We’ll continue where we left off in “Is board breaking important in the martial arts? Part I”. This post will cover some practical reasons for board breaking, and some intangible results, too!
We explained about confidence, technique, focus and speed in our first post. Now we’ll address how all that works together for self-defense.
Board breaking and self-defense
Imagine you repeatedly practice a front kick while holding onto a barre, kicking a heavy bag, and even against a partner while sparring. If you are “light” sparring that kick will be controlled and neither opponent may even be wearing protective gear. Harder sparring will undoubtedly mean full protective gear, including a chest protector. If you land a front kick right into your opponent’s belly, he or she will feel it, but not as much as they would without a chest protector!
Sparring also implies a mutual understanding between partners. Students are usually paired with an equally trained partner. And with consideration given to age, weight and height. That is not the case in self-defense.
Self-defense is not mutual, and never pre-arranged. Self-defense must be fast and effective the first time. A combination of confidence, technique, focus and speed are absolutely necessary for succesful self-defense. The simulation of being attacked and having to defend oneself is rarely, if ever, achieved in a controlled environment like a karate class. So how does a student know if that front kick will work when landed effectively in a self-defense situation? Board breaking.
Obviously, seeing a bunch of broken boards surrounding you is a tangible result! This gives a student better understanding of the power contained in that front kick. Having the ability to control that power is learned when more than one board is being broken in one front kick.
Beginner students always start with one technique, and one board. Progressing through the belt ranks means more boards and more techniques. Compare two adult students of the same age, but one being a white belt and the other a brown belt. You would see a noticeable difference in not only the ease of the technique but in the complete body control of each student. The white belt may exert excessive power to break one board, while the brown belt is able to know exactly how much power needs to be generated to break one board. Crucial differences when it comes to effective self-defense. Self-defense is about “one and done”.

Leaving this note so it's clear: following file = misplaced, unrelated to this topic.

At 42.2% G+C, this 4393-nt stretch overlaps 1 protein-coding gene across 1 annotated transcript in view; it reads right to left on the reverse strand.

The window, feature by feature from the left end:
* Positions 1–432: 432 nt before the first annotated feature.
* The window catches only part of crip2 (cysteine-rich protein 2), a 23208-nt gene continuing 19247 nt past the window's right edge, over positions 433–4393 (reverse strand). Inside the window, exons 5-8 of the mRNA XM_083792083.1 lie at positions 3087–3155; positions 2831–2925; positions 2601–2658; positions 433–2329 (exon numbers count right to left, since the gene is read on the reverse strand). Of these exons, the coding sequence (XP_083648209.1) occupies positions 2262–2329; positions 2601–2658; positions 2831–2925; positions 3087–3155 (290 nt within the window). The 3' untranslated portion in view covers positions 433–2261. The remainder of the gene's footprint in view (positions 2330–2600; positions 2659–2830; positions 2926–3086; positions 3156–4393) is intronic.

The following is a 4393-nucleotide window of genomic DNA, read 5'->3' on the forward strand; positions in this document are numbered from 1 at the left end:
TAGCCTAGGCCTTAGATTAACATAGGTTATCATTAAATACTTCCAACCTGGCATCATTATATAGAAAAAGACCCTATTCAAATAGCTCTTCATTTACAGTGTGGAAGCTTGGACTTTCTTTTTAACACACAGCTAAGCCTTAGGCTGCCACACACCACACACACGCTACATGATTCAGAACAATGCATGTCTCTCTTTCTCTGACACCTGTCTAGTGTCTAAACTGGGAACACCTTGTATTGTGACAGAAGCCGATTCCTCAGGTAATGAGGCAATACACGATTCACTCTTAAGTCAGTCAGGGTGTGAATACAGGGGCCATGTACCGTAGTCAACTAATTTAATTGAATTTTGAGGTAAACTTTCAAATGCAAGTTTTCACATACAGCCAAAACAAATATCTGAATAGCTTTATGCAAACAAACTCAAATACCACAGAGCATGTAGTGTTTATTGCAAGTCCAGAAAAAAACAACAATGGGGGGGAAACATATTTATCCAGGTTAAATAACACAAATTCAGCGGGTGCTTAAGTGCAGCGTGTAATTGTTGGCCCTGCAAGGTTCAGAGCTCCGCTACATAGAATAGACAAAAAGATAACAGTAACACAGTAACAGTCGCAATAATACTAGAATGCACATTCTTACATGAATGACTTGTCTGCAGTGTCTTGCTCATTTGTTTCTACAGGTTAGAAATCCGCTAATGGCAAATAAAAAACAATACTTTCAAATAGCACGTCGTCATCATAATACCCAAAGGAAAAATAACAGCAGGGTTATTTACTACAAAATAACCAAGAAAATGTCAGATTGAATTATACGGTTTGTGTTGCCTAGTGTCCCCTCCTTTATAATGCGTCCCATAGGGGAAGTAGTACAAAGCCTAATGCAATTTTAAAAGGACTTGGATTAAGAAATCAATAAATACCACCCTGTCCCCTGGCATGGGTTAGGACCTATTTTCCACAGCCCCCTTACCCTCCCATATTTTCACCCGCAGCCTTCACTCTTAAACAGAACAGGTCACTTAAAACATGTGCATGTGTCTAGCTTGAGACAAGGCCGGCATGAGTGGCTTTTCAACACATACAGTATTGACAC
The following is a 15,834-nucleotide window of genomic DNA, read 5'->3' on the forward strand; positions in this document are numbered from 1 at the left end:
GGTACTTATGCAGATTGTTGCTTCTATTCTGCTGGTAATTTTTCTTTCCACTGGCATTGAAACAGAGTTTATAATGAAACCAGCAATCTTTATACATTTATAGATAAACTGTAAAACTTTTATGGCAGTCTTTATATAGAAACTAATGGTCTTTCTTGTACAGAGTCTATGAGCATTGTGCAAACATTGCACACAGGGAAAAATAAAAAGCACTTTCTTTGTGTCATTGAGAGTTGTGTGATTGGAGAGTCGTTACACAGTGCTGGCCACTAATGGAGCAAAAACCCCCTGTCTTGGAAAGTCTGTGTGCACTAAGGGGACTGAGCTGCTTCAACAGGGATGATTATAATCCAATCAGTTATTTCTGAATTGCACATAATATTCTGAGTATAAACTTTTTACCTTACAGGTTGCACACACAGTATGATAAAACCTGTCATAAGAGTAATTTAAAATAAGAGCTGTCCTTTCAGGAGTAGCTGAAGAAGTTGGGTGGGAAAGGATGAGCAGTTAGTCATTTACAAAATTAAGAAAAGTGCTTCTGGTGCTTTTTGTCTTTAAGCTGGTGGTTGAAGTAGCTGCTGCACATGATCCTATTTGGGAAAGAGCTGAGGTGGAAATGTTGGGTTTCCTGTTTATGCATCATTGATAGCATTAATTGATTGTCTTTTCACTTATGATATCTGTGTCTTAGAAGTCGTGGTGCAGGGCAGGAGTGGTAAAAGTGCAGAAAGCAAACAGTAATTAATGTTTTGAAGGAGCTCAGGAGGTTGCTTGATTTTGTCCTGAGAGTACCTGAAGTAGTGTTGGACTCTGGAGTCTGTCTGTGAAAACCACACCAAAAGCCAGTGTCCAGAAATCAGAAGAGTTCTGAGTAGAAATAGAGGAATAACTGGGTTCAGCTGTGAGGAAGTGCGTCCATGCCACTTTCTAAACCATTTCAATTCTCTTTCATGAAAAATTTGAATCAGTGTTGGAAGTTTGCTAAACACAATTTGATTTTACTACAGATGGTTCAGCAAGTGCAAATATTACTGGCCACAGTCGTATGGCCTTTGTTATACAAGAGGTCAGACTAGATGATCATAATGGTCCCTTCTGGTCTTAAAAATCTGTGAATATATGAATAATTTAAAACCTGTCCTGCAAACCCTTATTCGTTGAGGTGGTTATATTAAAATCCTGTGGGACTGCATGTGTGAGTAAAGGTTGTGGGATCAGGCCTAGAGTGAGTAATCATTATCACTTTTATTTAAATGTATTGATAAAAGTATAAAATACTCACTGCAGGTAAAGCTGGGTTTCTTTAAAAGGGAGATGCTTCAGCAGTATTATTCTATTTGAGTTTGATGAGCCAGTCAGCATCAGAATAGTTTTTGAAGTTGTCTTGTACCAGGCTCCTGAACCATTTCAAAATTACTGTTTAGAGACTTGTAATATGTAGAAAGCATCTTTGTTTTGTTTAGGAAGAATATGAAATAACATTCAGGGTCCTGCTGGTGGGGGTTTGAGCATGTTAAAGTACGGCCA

Those are some of tangible and easily seen benefits and results of board breaking. But there is more. Much more!
There are countless intangible results from board breaking! Student’s lacking confidence suddenly find self-esteem after having the courage to break their first board; pushing themselves out of their comfort-zone to break more boards with one technique; Learning to support fellow students who may struggle with board breaking. And on and on and on.
Stop placing limits on yourself
For me personally, I remember three defining moments involving board breaking. The first was when I succesfully performed a “double kick” ; one board broken with a right leg front kick, the other broken with a left leg front kick, simultaneously. That’s when I realized if stop applying limits to my ability – like I was able to do in that moment – I could accomplish anything.
Get out of your comfort zone
The second defining moment was when I was able to break three boards with a spinning back kick. That was my weakest kick, I loathed that kick! I was trembling with fear and anticipated failure, then something clicked. I visualized it, I commanded it, and I did it. Moving out of my comfort zone was scary as hell but it was then I learned that there is more comfort in accomplishment than always playing it safe.
Never underrate being supportive
My final moment of life-changing board breaking came at my test for 1st degree black belt. I had to perform a three-station break in rapid succession. I got through the first two without a hitch. The third one was a jump front kick at chin height. This was a technique I was very comfortable with and had performed succesfully many times before. But not this time. I tried once – “clunk”. I tried again – “thud”. There was only one more chance left to break this board or my test was over! Through an audience of about 200 people I could spot my fellow students who had come to show their support. I saw their look’s of concern and anticipation. I felt their support and confidence in me.
It was that energy that helped me smash through that board on my final attempt. The crowd cheered and I looked around to see my fellow students hugging each other, jumping up and down, shouting their happiness. BEST FEELING EVER.